In Stvan, landlord's plenary action for breach of contract and fraud against the tenants was totally distinct from the landlord's holdover proceeding for possession against those tenants, which he subsequently brought in the Civil Court, the "proper forum for resolving landlord-tenant issues."Summary of this case from Potocnik v. Citibank, N.A.
Decided January 27, 2004.
Order, Supreme Court, New York County (Alice Schlesinger, J.), entered March 11, 2003, which, in an action by a residential cooperative against defendants tenants-shareholders to recover damages to defendants' apartments, granted defendants' motion for an injunction staying a Civil Court summary holdover proceeding commenced by plaintiff, unanimously reversed, on the law, without costs, and the motion denied. Appeal from order, same court and Justice, entered March 10, 2003, unanimously dismissed, without costs, as abandoned.
John T. Van Der Tuin, for Plaintiff-Appellant.
Mel B. Ginsburg, for Defendants-Respondents.
Before: Nardelli, J.P., Saxe, Friedman, Marlow, Gonzalez, JJ.
Plaintiff landlord commenced a breach of contract and fraud action against its tenants in Supreme Court. About two years later, plaintiff commenced a summary holdover proceeding in Civil Court. The parties moved and cross-moved for summary judgment on the claims and counterclaims in the Supreme Court action. The resulting order is not at issue on appeal. Defendants also moved in the Supreme Court for an injunction staying the summary holdover proceeding and to strike the notice of termination. Although observing that "there is not perfect coincidence between the Civil Court proceeding and th[is action]," the court nevertheless found that "there is certainly a great deal of coincidence" and that the essence of both was "improper alterations and the like." Consequently, the Supreme Court granted a stay conditioned upon defendants' payment of use and occupancy in addition to monthly maintenance and apparently did not address that branch of the motion to strike the notice of termination.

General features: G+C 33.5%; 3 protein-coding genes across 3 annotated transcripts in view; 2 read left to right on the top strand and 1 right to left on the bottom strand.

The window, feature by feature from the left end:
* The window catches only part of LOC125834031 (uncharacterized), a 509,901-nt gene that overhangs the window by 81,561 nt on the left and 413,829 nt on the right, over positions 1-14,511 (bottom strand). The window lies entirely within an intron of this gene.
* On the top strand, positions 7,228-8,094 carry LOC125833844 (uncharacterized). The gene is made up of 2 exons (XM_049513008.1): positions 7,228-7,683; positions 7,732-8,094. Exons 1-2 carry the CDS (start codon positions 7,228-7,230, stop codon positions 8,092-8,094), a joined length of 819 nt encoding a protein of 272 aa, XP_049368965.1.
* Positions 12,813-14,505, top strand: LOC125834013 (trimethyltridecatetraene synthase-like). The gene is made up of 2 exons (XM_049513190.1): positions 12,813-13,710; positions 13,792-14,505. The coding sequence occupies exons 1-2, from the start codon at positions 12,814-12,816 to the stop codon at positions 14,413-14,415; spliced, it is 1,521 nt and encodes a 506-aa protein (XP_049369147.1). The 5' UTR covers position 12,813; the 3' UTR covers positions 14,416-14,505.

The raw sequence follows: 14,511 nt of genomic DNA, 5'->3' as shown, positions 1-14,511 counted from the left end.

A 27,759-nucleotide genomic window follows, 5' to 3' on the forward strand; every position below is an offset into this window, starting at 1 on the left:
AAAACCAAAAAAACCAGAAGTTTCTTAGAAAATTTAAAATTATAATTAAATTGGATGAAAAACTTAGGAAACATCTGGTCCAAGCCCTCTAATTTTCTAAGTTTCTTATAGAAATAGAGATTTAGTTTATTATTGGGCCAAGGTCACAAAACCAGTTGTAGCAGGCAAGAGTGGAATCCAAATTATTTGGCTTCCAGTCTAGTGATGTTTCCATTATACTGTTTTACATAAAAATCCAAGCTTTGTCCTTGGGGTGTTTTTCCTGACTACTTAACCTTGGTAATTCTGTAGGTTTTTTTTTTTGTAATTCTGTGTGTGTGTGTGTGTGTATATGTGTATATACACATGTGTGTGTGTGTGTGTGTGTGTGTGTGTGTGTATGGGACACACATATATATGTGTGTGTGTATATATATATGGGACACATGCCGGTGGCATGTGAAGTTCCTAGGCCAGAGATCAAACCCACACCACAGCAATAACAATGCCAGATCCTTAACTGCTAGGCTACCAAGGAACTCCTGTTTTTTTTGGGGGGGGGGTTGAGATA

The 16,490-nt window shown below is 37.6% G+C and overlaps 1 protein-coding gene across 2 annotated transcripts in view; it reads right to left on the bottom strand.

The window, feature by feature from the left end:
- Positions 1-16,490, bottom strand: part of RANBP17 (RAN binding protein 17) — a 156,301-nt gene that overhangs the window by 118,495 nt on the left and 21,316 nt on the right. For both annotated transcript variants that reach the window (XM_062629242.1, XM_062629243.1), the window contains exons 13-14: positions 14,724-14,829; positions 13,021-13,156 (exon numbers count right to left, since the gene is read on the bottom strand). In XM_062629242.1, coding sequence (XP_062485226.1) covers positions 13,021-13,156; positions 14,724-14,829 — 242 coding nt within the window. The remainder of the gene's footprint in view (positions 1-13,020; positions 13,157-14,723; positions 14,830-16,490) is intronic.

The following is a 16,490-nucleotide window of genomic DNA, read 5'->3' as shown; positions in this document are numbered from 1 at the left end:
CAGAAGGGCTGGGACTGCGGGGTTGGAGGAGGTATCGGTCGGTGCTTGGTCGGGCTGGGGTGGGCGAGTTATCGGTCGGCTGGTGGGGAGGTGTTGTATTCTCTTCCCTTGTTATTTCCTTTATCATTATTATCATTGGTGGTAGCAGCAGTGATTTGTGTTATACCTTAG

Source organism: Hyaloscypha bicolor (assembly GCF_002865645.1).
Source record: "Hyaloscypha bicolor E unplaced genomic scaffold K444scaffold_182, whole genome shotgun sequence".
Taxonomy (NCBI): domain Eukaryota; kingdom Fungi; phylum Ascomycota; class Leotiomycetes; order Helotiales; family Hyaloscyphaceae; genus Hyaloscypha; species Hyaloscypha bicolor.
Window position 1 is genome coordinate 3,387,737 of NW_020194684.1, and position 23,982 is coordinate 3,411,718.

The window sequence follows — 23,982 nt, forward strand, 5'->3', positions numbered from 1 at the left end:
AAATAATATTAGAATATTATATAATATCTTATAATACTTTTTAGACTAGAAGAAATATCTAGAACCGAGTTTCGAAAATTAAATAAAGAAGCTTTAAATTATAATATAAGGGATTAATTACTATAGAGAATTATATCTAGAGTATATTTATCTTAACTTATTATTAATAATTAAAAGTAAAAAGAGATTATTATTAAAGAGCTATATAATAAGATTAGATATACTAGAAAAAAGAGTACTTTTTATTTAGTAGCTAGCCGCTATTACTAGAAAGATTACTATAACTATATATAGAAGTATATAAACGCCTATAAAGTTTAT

We reverse. The Civil Court is the preferred forum for resolving landlord-tenant issues ( see Post v. 120 East End Ave. Corp., 62 N.Y.2d 19; Cohen v. Goldfein, 100 A.D.2d 795). Indeed, "[o]nly where Civil Court is without authority to grant the relief sought should the prosecution of a summary proceeding be stayed" ( Scheff v. 230 East 73rd Owners, 203 A.D.2d 151, 152). Thus, given the strong preference for resolving landlord-tenant disputes in Civil Court due to its unique ability to resolve such issues, the Supreme Court erred in staying the summary holdover proceeding. Even if there were no strong preference for adjudicating landlord-tenant proceedings in Civil Court, defendants here did not make the requisite prima facie showing to obtain an injunction staying the summary holdover proceeding ( see CPLR 6301 and 6312; Koultukis v. Phillips, 285 A.D.2d 433).
Although on the face of the appellate record presented, neither side requested consolidation before the nisi prius court, both sides, on appeal, make perfunctory requests to consolidate the Supreme Court action and Civil Court proceeding. However, consolidation is inappropriate given the distinct nature of the respective causes and the prejudice to plaintiff in depriving it of the appropriate recognized forum for a summary holdover proceeding ( see CPLR 602; Post, supra, 62 N.Y.2d at 28 [Civil Court has jurisdiction of landlord/tenant disputes and when it can decide dispute, "it is desirable that it do so"]). Moreover, neither side contends that the Civil Court is incapable of determining the holdover proceeding, "and, thus, [has] not established the necessity for consolidation" ( Scheff, supra, 203 A.D.2d at 152).
THIS CONSTITUTES THE DECISION AND ORDER OF THE SUPREME COURT, APPELLATE DIVISION, FIRST DEPARTMENT.